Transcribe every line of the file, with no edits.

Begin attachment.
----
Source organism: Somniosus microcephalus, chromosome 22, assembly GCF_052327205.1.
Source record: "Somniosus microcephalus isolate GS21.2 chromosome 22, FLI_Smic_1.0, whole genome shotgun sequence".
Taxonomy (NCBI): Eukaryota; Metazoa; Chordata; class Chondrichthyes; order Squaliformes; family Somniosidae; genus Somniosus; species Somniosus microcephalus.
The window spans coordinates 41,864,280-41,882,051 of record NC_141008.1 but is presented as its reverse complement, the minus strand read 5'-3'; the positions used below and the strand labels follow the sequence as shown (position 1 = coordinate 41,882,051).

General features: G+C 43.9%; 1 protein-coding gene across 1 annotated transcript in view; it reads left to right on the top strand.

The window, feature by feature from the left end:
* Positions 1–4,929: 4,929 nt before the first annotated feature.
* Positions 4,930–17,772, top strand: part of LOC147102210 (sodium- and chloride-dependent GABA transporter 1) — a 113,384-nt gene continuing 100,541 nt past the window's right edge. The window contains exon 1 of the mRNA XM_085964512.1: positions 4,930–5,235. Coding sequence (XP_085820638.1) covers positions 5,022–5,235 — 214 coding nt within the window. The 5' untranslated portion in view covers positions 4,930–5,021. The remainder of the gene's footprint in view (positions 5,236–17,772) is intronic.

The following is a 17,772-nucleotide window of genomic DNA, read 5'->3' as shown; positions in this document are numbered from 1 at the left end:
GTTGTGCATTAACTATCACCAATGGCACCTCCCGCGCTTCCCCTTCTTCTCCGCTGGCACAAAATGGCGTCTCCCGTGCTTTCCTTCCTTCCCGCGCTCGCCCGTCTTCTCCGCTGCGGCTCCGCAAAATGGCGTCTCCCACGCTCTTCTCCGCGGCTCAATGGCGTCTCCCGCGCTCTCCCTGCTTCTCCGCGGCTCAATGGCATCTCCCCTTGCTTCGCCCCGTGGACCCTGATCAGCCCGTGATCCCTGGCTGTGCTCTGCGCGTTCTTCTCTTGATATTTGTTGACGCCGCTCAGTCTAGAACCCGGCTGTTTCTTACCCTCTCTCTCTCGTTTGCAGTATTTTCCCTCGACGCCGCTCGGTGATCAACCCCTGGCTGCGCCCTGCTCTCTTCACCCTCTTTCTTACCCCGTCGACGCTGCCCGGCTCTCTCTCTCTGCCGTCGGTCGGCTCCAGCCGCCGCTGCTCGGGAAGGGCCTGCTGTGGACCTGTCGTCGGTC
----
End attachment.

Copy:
Source organism: Somniosus microcephalus, chromosome 22, assembly GCF_052327205.1.
Source record: "Somniosus microcephalus isolate GS21.2 chromosome 22, FLI_Smic_1.0, whole genome shotgun sequence".
Taxonomy (NCBI): Eukaryota; Metazoa; Chordata; class Chondrichthyes; order Squaliformes; family Somniosidae; genus Somniosus; species Somniosus microcephalus.
The window spans coordinates 41,864,280-41,882,051 of record NC_141008.1 but is presented as its reverse complement, the minus strand read 5'-3'; the positions used below and the strand labels follow the sequence as shown (position 1 = coordinate 41,882,051).

General features: G+C 43.9%; 1 protein-coding gene across 1 annotated transcript in view; it reads left to right on the top strand.

The window, feature by feature from the left end:
* Positions 1–4,929: 4,929 nt before the first annotated feature.
* Positions 4,930–17,772, top strand: part of LOC147102210 (sodium- and chloride-dependent GABA transporter 1) — a 113,384-nt gene continuing 100,541 nt past the window's right edge. The window contains exon 1 of the mRNA XM_085964512.1: positions 4,930–5,235. Coding sequence (XP_085820638.1) covers positions 5,022–5,235 — 214 coding nt within the window. The 5' untranslated portion in view covers positions 4,930–5,021. The remainder of the gene's footprint in view (positions 5,236–17,772) is intronic.

The following is a 17,772-nucleotide window of genomic DNA, read 5'->3' as shown; positions in this document are numbered from 1 at the left end:
GTTGTGCATTAACTATCACCAATGGCACCTCCCGCGCTTCCCCTTCTTCTCCGCTGGCACAAAATGGCGTCTCCCGTGCTTTCCTTCCTTCCCGCGCTCGCCCGTCTTCTCCGCTGCGGCTCCGCAAAATGGCGTCTCCCACGCTCTTCTCCGCGGCTCAATGGCGTCTCCCGCGCTCTCCCTGCTTCTCCGCGGCTCAATGGCATCTCCCCTTGCTTCGCCCCGTGGACCCTGATCAGCCCGTGATCCCTGGCTGTGCTCTGCGCGTTCTTCTCTTGATATTTGTTGACGCCGCTCAGTCTAGAACCCGGCTGTTTCTTACCCTCTCTCTCTCGTTTGCAGTATTTTCCCTCGACGCCGCTCGGTGATCAACCCCTGGCTGCGCCCTGCTCTCTTCACCCTCTTTCTTACCCCGTCGACGCTGCCCGGCTCTCTCTCTCTGCCGTCGGTCGGCTCCAGCCGCCGCTGCTCGGGAAGGGCCTGCTGTGGACCTGTCGTCGGTC